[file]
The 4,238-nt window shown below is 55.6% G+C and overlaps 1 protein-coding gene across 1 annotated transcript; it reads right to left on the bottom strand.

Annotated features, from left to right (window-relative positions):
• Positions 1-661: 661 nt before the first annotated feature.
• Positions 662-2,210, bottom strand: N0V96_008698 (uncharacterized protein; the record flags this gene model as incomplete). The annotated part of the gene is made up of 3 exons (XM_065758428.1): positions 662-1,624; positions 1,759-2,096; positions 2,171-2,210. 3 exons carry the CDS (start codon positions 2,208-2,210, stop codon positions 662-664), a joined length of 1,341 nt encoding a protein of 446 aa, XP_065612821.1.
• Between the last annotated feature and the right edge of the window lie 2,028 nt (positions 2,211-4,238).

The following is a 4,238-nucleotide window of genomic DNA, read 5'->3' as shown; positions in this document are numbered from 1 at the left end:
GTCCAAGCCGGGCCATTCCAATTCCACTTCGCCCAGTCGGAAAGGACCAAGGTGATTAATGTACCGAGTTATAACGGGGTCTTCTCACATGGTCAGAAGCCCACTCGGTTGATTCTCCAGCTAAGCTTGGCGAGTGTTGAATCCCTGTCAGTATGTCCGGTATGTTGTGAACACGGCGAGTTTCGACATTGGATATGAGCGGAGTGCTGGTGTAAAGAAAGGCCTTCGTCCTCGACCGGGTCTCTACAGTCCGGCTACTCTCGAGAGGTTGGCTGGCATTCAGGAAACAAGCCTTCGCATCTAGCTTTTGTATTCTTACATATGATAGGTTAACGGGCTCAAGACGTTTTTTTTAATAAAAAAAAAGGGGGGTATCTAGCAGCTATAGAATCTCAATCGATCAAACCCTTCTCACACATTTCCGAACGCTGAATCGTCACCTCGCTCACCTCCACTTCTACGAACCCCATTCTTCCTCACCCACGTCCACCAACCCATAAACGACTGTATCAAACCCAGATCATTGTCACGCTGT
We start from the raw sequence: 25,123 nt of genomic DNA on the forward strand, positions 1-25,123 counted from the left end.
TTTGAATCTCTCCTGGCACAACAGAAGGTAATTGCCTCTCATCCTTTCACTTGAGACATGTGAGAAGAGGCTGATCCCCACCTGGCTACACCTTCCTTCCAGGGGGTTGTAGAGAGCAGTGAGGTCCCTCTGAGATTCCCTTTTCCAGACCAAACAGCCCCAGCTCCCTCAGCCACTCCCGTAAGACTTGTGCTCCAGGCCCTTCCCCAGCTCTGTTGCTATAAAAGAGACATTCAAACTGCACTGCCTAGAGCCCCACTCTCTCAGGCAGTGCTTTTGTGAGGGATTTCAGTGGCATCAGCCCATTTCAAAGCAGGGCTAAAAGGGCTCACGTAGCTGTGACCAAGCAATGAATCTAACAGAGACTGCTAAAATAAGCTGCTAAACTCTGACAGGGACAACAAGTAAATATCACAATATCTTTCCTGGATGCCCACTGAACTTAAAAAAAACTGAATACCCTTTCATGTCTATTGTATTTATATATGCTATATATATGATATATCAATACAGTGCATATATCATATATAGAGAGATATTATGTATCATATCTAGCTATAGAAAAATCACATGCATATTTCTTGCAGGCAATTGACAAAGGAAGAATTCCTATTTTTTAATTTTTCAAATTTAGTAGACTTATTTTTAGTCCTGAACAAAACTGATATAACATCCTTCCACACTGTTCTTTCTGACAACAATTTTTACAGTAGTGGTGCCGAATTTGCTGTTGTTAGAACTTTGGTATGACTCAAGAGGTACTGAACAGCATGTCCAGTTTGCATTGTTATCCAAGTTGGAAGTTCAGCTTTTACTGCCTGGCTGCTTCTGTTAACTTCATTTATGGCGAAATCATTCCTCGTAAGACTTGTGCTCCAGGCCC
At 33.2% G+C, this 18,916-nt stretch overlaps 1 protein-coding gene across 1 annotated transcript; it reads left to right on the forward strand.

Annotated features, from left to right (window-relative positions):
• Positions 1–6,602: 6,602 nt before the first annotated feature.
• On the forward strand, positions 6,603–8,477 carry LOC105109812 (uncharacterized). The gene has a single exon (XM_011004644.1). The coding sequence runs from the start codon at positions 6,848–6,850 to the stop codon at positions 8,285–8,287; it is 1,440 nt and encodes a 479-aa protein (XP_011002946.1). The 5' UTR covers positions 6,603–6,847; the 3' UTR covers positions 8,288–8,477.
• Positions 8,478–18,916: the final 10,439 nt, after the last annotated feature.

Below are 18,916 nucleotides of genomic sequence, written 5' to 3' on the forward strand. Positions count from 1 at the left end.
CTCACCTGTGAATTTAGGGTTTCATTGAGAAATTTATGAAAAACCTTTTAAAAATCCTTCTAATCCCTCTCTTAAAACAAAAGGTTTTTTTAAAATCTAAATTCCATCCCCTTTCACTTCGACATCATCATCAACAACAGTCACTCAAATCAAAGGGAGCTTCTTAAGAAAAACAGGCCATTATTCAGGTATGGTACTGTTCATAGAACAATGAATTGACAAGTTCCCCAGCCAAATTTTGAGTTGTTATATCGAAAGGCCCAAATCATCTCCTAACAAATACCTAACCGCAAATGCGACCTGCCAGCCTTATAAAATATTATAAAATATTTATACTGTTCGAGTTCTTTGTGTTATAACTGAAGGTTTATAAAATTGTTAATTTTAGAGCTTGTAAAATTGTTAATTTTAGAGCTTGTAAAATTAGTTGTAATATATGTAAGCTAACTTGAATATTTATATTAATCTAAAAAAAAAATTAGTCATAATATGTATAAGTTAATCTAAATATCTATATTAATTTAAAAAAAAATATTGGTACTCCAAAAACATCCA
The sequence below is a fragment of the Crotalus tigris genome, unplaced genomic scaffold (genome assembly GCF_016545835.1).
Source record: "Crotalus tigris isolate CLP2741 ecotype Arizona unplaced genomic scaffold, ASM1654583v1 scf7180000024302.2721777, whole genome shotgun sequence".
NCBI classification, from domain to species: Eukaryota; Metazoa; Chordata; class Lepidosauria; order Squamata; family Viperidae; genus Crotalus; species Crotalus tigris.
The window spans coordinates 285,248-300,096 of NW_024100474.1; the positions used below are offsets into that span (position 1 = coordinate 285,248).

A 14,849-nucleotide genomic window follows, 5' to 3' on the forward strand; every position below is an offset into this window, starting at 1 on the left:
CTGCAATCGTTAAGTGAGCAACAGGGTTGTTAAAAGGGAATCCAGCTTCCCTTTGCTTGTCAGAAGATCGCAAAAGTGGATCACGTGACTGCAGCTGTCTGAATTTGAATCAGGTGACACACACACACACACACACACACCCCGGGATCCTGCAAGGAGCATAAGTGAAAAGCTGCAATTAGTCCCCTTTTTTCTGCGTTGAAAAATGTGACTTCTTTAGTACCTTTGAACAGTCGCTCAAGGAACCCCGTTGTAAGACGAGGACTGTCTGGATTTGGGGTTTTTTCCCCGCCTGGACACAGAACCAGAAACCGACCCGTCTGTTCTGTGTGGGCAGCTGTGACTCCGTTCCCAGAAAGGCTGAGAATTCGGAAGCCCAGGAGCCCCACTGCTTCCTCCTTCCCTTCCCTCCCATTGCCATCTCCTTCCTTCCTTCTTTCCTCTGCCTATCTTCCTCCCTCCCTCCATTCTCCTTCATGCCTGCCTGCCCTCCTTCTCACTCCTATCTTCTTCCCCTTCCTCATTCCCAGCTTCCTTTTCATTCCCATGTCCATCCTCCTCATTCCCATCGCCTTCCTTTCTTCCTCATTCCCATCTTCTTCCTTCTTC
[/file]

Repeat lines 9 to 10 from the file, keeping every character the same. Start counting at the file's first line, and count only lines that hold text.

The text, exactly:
TTTGAATCTCTCCTGGCACAACAGAAGGTAATTGCCTCTCATCCTTTCACTTGAGACATGTGAGAAGAGGCTGATCCCCACCTGGCTACACCTTCCTTCCAGGGGGTTGTAGAGAGCAGTGAGGTCCCTCTGAGATTCCCTTTTCCAGACCAAACAGCCCCAGCTCCCTCAGCCACTCCCGTAAGACTTGTGCTCCAGGCCCTTCCCCAGCTCTGTTGCTATAAAAGAGACATTCAAACTGCACTGCCTAGAGCCCCACTCTCTCAGGCAGTGCTTTTGTGAGGGATTTCAGTGGCATCAGCCCATTTCAAAGCAGGGCTAAAAGGGCTCACGTAGCTGTGACCAAGCAATGAATCTAACAGAGACTGCTAAAATAAGCTGCTAAACTCTGACAGGGACAACAAGTAAATATCACAATATCTTTCCTGGATGCCCACTGAACTTAAAAAAAACTGAATACCCTTTCATGTCTATTGTATTTATATATGCTATATATATGATATATCAATACAGTGCATATATCATATATAGAGAGATATTATGTATCATATCTAGCTATAGAAAAATCACATGCATATTTCTTGCAGGCAATTGACAAAGGAAGAATTCCTATTTTTTAATTTTTCAAATTTAGTAGACTTATTTTTAGTCCTGAACAAAACTGATATAACATCCTTCCACACTGTTCTTTCTGACAACAATTTTTACAGTAGTGGTGCCGAATTTGCTGTTGTTAGAACTTTGGTATGACTCAAGAGGTACTGAACAGCATGTCCAGTTTGCATTGTTATCCAAGTTGGAAGTTCAGCTTTTACTGCCTGGCTGCTTCTGTTAACTTCATTTATGGCGAAATCATTCCTCGTAAGACTTGTGCTCCAGGCCC
At 33.2% G+C, this 18,916-nt stretch overlaps 1 protein-coding gene across 1 annotated transcript; it reads left to right on the forward strand.